Northwest Health Magazine Spring 2013 IssueNorthwest Health Spring 2013

Fitness

Taking the Next Step

Find out how to get ready for your first fitness event.

Go to: Northwest Health Index

As Group Health member Beverly Schubert explains, it happens before you know it. "Twenty years ago, I started jogging around my neighborhood while my husband watched our young kids, partly for my health, partly for my sanity. Then I met a neighbor, Patti, and we started running together. Knowing she'd be there every morning kept me going. We've been running together ever since."

After many months and miles, Schubert started thinking: "What next?" For her, it was signing up for a 10K organized run. Since then, she's gone on to participate in 2 Group Health Seattle to Portland Bicycle Classic rides, 12 marathons, 2 ultra marathons, several triathlons, and countless half marathons.

Doug Felts, MD, a family physician at the Group Health Port Orchard clinic, had a similar experience when he started running about a year ago. He began what he calls a "couch to 5K program." He took small, incremental steps and within a couple of months, entered his first event, a 5K run. Later in the year, he completed his first half marathon. 

If you're thinking about signing up for a beginning fitness event such as a 5K or 10K run or walk, these tips from Dr. Felts and Schubert will help you train well and be successful.

Go easy on yourself. "At this level, your goal is just to enjoy it," says Dr. Felts. Find out what clothes work best as you exercise, and what food keeps you energized and feeling good.

Don't train too hard. Whether you are walking, running, swimming, or cycling, you shouldn't push yourself too hard. If you can't hold a conversation while training, slow down a bit. And be sure to schedule rest days, too.

Add time, distance, and intensity incrementally. Ben Betteridge, MD, an Activity, Exercise, and Sports Medicine physician at Port Orchard, developed a walking program that starts with a 15-minute daily walk, and over 3 months builds to 60 minutes a day.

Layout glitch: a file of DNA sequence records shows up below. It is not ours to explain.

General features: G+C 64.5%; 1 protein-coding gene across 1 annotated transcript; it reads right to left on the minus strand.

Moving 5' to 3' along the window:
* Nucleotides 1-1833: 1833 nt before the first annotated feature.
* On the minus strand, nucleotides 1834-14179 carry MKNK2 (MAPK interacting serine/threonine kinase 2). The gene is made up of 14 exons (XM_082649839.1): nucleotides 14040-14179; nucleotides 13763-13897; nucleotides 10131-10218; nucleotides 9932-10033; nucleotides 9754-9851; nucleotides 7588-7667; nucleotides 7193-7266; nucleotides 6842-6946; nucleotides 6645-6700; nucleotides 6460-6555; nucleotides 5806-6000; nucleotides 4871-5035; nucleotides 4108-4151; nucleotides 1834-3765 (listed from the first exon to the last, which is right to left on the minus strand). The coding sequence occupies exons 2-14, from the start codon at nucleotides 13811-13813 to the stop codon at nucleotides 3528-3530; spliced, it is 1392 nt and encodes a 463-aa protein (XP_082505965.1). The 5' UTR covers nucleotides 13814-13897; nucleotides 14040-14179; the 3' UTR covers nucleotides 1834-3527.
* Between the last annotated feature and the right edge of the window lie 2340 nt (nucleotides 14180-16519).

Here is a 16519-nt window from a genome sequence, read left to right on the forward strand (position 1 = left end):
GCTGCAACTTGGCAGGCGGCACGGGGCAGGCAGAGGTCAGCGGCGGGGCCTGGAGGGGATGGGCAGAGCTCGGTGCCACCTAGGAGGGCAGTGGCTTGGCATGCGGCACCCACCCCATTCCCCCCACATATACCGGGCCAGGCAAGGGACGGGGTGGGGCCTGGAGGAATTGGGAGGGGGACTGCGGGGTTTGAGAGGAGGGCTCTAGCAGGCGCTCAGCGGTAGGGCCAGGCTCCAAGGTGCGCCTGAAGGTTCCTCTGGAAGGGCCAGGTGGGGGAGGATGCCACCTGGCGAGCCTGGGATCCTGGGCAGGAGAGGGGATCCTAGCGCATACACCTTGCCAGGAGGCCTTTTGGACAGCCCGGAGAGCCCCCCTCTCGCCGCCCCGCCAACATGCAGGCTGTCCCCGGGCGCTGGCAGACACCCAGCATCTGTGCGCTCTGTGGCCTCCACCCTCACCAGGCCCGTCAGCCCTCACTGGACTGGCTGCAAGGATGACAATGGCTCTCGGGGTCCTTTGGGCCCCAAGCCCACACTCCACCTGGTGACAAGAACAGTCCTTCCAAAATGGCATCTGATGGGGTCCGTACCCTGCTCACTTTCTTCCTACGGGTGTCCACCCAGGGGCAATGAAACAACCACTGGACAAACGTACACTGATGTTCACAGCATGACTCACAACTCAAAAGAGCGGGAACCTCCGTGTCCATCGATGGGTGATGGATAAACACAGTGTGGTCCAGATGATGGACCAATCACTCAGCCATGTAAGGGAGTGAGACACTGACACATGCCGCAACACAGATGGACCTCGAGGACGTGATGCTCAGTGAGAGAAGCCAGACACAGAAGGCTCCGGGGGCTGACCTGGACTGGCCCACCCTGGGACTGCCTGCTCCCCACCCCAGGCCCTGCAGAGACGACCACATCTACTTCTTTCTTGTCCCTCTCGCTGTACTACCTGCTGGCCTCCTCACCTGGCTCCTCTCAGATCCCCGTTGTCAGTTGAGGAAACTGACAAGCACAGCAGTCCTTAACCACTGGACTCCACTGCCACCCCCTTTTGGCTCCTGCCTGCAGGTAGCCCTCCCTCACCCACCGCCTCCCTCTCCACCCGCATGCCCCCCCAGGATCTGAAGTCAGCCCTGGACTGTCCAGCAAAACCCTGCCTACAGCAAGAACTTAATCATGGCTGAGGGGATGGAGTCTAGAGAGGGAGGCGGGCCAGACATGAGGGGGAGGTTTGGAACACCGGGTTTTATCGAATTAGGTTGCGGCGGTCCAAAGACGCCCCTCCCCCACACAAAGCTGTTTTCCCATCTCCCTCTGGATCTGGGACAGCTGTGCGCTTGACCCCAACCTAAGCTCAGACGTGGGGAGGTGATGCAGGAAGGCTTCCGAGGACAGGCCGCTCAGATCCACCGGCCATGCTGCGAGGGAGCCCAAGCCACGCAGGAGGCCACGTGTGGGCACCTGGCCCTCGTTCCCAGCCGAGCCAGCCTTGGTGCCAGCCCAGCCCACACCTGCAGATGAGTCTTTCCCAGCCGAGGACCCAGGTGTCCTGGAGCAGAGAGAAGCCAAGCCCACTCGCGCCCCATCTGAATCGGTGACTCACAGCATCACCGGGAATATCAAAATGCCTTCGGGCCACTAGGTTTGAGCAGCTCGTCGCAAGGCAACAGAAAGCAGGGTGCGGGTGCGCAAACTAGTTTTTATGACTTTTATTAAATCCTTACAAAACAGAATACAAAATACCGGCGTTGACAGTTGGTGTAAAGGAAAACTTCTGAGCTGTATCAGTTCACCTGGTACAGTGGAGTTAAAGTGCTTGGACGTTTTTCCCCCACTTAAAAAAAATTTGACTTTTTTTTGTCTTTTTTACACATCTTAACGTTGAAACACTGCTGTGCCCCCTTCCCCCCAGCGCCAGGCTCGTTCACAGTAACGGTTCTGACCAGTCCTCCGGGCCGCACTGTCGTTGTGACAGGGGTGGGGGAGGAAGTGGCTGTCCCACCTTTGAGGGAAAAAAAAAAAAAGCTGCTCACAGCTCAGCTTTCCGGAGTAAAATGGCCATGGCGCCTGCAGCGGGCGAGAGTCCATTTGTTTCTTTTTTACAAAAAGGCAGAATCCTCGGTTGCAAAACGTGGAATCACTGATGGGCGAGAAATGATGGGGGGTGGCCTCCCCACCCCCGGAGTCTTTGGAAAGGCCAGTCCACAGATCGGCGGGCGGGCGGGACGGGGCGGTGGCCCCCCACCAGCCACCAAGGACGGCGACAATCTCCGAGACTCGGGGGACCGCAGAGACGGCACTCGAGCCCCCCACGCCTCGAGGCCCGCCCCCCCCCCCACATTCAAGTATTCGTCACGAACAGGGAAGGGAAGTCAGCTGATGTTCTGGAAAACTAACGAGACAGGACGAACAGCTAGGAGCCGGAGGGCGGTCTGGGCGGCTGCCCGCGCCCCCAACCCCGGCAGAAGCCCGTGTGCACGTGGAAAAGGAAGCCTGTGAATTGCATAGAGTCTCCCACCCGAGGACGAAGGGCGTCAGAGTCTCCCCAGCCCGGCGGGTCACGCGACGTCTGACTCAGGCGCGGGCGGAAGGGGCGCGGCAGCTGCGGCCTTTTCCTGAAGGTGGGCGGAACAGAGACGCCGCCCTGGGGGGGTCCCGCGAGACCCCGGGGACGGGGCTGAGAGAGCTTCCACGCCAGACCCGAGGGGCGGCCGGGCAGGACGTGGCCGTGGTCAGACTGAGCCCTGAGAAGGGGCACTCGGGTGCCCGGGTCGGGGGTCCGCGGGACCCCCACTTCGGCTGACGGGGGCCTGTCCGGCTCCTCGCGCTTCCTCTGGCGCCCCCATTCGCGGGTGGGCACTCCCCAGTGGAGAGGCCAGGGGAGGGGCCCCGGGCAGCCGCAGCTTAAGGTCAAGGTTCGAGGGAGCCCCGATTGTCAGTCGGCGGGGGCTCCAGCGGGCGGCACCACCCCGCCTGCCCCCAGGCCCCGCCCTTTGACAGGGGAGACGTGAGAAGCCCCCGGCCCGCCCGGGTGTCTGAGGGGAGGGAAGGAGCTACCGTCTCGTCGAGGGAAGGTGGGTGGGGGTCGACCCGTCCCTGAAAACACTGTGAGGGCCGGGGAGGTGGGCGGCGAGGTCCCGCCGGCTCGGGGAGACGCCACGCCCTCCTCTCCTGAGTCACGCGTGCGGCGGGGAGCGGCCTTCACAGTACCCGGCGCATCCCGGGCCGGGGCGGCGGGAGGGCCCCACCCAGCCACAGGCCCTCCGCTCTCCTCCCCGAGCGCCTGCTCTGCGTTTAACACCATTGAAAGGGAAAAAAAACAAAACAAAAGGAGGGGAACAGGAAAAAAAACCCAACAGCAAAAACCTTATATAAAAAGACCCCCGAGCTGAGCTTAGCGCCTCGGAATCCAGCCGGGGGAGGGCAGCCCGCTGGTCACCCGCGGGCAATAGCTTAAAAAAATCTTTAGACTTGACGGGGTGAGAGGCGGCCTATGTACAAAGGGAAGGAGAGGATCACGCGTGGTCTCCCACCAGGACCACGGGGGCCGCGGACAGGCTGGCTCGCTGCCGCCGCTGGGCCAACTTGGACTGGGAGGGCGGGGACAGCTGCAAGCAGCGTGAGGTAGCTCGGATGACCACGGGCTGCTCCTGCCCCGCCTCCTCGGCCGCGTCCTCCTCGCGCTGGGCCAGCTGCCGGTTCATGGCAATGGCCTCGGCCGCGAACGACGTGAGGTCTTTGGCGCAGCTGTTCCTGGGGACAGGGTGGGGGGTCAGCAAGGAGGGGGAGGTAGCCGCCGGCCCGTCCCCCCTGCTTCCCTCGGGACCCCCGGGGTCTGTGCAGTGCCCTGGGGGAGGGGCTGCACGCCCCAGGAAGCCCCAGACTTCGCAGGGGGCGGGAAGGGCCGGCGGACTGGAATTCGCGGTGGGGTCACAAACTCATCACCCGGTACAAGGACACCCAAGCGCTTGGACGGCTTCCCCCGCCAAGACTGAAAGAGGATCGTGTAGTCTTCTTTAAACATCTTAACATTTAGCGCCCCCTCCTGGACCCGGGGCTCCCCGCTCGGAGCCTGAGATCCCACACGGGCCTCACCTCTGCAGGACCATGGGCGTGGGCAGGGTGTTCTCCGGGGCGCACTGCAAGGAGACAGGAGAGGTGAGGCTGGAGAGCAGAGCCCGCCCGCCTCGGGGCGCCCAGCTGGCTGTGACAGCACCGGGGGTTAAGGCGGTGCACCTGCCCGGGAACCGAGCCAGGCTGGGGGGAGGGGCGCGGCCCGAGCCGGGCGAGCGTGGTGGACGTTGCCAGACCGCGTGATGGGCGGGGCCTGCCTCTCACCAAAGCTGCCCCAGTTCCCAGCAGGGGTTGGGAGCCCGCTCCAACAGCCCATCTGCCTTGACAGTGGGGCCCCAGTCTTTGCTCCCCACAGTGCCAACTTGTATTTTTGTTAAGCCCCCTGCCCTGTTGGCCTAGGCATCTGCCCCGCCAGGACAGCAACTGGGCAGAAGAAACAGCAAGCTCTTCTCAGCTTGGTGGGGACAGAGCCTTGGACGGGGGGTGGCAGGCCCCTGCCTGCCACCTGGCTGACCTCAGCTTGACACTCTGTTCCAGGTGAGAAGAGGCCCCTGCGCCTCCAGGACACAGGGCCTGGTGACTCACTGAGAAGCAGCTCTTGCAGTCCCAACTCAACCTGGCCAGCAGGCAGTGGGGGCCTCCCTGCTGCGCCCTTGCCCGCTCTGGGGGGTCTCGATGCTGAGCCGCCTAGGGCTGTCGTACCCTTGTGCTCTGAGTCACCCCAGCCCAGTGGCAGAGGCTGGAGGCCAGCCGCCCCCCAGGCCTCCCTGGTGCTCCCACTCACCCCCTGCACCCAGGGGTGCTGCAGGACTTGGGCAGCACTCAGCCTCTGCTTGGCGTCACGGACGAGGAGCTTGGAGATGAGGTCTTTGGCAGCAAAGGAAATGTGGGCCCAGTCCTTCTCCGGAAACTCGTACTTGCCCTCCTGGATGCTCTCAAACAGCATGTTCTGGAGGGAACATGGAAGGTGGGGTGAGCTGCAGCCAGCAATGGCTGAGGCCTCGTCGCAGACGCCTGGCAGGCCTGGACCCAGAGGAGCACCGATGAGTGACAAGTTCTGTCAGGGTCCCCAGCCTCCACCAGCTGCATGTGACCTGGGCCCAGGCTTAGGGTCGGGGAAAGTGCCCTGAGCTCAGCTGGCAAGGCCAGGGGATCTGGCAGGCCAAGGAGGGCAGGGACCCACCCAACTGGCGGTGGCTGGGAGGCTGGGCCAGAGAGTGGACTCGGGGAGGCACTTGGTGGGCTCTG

Get a mentor or coach, join a group, or find a reliable partner. Encouragement from others will help keep you on track.

Take pride in what you're accomplishing. "If you run, tell people you're a runner," says Dr. Felts. "If you bike, tell people you're a cyclist. Be loud! Own it!"

Two days before your event. Keep anxiety in check by getting plenty of sleep. Lay out all your race clothes and equipment, but resist those new clothes or shoes that might rub or cause blisters. And don't eat anything you haven't tried before on the eve of your race.

On event day. Leave plenty of time to get to the race and find parking. Dress appropriately so you don't become too warm during the race. Don't use headphones — you need to hear what's happening around you.

After the race. Do some gentle stretches and drink a beverage that has some protein in it (chocolate milk is popular).

Stay motivated. Enjoy your achievement as you plan your next step. You may want to consider a "destination race" — a weekend away featuring your next event — to keep you moving and motivated.

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